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Holiday Mailbag!

Some podcasts have prerecorded "holiday mailbag" episodes this week, as they're on vacation. So I thought I would do something similar! Here are some questions I've been asked in the past, and my responses. Hope they're helpful!


1. How do I get my script seen by VIPs?

Here are some of the many responses I can give you: Get yourself a strong portfolio. Make sure you have more than one script. Get notoriety by winning a competition, or shoot your film, and show the finished product around. Think you're ready for an agent? Go get one! Start working in the industry to increase your contacts. Send query letters to production companies.


2. My child is so talented. How do I get him an acting agent?

Get them new headshots. Make a list of agents in your area, or within driving distance, and do a big email to them all. If you can, get your kid some experience auditioning by either auditioning for local small things yourself, or better yet, sign them up for an audition class.


3. How can I get in touch with celebrities to see if they want to help me get my script made?

You don't. If you're friends with one, great. But if you're asking me this question, then you're probably not in a position to be doing this. No offense, but you're no one, and they don't know you.


4. Why do I always get stuck in Act II?

Because you didn't outline properly ahead of time. Plan your story. Plan the ups and downs, and the character arcs. Plan the conflict, and the turning points of the plot. Read a book on screenwriting, or download my Awesome Ultimate Screenwriting Outline template.


5. How can I turn my book into a movie?

Write a movie version of it. Is your book successful? Yes? Then great. That will give your script more weight. Is your book not successful yet? No? Then the fact that you've written a book version of it doesn't matter. Basing movies off of books only matters if the book is successful.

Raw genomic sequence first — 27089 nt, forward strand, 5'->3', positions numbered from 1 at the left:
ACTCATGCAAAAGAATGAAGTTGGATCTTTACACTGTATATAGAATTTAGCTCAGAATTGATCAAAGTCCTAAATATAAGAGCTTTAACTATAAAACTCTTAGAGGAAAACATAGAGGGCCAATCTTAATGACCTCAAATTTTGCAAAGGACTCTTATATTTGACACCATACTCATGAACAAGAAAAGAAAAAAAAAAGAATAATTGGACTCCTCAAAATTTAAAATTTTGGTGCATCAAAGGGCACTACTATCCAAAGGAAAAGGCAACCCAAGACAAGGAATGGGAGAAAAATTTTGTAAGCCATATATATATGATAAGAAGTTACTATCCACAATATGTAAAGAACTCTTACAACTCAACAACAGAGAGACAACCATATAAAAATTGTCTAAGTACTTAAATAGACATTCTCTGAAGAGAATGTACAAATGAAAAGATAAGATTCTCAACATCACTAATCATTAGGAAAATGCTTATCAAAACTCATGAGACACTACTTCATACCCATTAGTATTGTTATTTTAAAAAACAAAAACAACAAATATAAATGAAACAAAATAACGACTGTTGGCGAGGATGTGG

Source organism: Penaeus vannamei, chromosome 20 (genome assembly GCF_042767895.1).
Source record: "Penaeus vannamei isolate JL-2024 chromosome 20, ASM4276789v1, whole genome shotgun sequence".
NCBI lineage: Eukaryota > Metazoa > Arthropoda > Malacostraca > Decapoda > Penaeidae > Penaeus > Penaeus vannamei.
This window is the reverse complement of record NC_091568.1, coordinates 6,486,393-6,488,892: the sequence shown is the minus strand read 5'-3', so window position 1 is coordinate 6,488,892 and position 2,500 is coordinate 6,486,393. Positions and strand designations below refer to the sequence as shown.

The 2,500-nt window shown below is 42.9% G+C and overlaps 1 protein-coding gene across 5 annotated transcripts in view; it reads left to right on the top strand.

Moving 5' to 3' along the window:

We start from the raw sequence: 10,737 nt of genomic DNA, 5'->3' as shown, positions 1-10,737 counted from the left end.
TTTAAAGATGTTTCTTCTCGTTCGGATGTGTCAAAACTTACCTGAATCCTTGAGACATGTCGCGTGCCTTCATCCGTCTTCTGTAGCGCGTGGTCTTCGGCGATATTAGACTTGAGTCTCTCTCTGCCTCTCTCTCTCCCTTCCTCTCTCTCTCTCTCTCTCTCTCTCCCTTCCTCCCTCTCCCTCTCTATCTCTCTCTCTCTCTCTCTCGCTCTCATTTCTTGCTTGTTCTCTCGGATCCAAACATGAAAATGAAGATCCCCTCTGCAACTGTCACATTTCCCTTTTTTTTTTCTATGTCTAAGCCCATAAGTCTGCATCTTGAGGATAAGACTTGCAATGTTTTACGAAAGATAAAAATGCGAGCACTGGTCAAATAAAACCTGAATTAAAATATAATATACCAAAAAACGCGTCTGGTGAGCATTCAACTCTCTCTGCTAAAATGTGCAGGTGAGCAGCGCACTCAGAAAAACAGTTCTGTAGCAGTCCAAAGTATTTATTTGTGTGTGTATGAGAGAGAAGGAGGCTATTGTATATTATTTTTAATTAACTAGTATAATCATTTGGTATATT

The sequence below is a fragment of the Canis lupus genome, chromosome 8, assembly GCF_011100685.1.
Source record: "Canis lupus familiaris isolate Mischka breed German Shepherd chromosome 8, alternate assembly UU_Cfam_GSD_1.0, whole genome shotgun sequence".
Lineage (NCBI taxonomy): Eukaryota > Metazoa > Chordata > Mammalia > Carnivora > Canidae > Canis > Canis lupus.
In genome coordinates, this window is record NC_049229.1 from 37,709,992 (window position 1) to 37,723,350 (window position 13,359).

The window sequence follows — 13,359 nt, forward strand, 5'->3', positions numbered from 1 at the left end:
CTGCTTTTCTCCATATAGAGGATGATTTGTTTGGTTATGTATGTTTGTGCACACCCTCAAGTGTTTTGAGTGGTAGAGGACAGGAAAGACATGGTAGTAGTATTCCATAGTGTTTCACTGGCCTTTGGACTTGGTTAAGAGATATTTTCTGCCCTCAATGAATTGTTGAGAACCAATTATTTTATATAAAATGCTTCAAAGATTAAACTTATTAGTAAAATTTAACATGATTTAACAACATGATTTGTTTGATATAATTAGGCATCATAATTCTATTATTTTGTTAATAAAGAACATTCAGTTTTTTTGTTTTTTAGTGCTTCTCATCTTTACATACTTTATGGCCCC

6. How can I turn someone else's book into a movie?

See if the rights are available. Look up to see who the publisher is and contact them. If the rights aren't available and you really want to write it anyway, then instead of basing your script on a book, simply use it as inspiration. Change the story so you're not stealing it.


7. Should I move to Los Angeles?

Sure. Always a good idea. But maybe you don't need to. If you're driving distance from Chicago, Atlanta, Toronto, New York City, Albuquerque, or another major city with an active film industry, you might be good where you are for right now. If you're an actor, and you're not close to any city, then consider moving. If you're a screenwriter and you're not close to any city, then you can still start submitting to competitions and agents, even if you're not yet local. Or book a session with me to discuss your career goals.


8. How do I write good dialogue?

Listen to how people talk. How they really talk. Show, don't tell. And watch my video on writing good dialogue or download my Screenwriting Handbook.


9. Are screenwriting competitions a waste of money?

No. But small competitions no one has heard of might be. And you know what's really a waste of money? Submitting to competitions with a script that isn't ready. For more info, read my article on submitting to competitions.


10. Which screenwriting software should I use?

Final Draft, Writer Duet, Fade In, Celtx are all good. Final Draft is still considered the industry standard. Use the free version while you're learning, but purchase it before you start submitting your script anywhere. Don't look unprofessional.


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